Data Sharing as a Component of Community Supervision

Data Sharing as a Component of Community Supervision

What is Data Sharing?

Data sharing provides authorized individuals with a broader range of information that they would not have access to without the software. Data sharing allows for the contribution of data among partners and provides opportunities for collaboration. Similarly, data integration is a type of data sharing that merges data based on common data fields.

Data Sharing & Community Corrections

In 2008, the FBI’s Criminal Justice Information Services Division (CJIS) pioneered an effort to create a system for information sharing between all federal, state, tribal, and local law enforcement agencies in the U.S. The data gathered includes incident and case reports, arrest reports, traffic citations, photos, booking and incarceration data, parole/probation information, and more.

As of 2013 only about 4,200, or 23%, of agencies were utilizing and contributing to the National Data Exchange (N-DEx). Today, more than 8,000 criminal justice agencies contribute to the N-DEx, which is still less than half. There are many factors that contribute to the slow adoption of this new technology, including cost and politics.

The FBI also manages and operates several other crime information systems. Among them is the National Crime Information Center (NCIC), which enables criminal justice agencies to enter or search for information regarding stolen property, missing or wanted persons, and to obtain criminal histories. The FBI criminal databases utilize biographic data, which includes but is not limited to fingerprints and facial recognition.

Private companies, such as ClearForce, have also recognized the importance of data sharing and have committed to providing push-based alerting data to assist with community supervision. ClearForce takes a biographical approach, comparing full name, address, and date of birth rather than biometric proponents such as fingerprints Tom Miller, CEO of ClearForce, states that this is the “most scalable, most economical, and least-intrusive capability that can be utilized for monitoring community safety.”

Another such company is Julota, who offers cloud-based data sharing solutions for law enforcement. According to their website, data sharing requires relationships of trust within and across organizations. Perhaps the new age of technology and data sharing will inspire increased collaboration between agencies to further refine community corrections.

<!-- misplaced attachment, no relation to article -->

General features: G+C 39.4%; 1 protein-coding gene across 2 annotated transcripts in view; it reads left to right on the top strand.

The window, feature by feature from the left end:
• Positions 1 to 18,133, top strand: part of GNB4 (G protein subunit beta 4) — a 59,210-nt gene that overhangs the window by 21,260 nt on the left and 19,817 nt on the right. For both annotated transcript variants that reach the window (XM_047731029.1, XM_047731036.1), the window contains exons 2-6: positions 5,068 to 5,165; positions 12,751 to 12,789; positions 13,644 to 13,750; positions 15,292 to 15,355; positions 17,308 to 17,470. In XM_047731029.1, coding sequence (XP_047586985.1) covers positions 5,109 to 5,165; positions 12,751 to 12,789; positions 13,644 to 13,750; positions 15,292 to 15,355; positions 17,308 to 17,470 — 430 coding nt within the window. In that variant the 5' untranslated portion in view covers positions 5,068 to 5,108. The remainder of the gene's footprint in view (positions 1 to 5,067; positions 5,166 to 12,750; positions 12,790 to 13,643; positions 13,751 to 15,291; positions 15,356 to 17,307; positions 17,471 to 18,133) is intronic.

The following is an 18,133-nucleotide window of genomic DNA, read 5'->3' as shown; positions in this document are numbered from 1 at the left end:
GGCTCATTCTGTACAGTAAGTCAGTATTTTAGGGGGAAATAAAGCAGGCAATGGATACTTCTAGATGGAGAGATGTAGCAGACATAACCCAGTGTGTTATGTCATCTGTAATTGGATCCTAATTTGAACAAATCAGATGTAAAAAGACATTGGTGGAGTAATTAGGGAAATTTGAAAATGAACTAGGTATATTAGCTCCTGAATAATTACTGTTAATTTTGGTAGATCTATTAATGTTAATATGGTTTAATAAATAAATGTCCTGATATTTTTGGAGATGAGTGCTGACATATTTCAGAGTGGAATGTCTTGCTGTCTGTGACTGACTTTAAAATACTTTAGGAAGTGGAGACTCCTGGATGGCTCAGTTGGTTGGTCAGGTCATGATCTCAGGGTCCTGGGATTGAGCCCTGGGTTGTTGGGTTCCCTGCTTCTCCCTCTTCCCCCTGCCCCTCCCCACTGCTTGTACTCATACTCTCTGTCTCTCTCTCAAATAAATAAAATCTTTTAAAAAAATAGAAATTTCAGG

How Data Sharing Can Make Public Safety Efforts More Efficient & Effective

Data sharing across agencies and different levels of jurisdiction is a critical component of community supervision. By granting probation and parole officers access to booking and arrest data, they are equipped with the tools necessary to take proactive action toward reducing recidivism. With an added layer of monitoring, officers can use the full picture to their advantage for effective resource allocation and supervision practices.

Probation and parole officers typically manage large caseloads, and it may be difficult to maintain consistent supervision at a high volume. A data sharing database enables officers to quickly search for relevant information regarding their clients when conducting investigations, risk assessments, and reports of non-compliance. Data sharing allows officers the ability to make connections between investigations based on information they would not have otherwise had access to, as well as locate clients under other jurisdictions if they have committed an offense in another state. The ability to subscribe to alerts also gives probation and parole officers an edge on monitoring large populations.

When officers adhere to evidence-based practices, probation and parole are an important part of helping individuals not recidivate post-incarceration. Though data sharing is not a new concept, its adoption to improve public safety and community corrections continues to grow. With full-scale participation of data sharing, officers will be better equipped to successfully monitor their caseloads and ensure their successful return to society.

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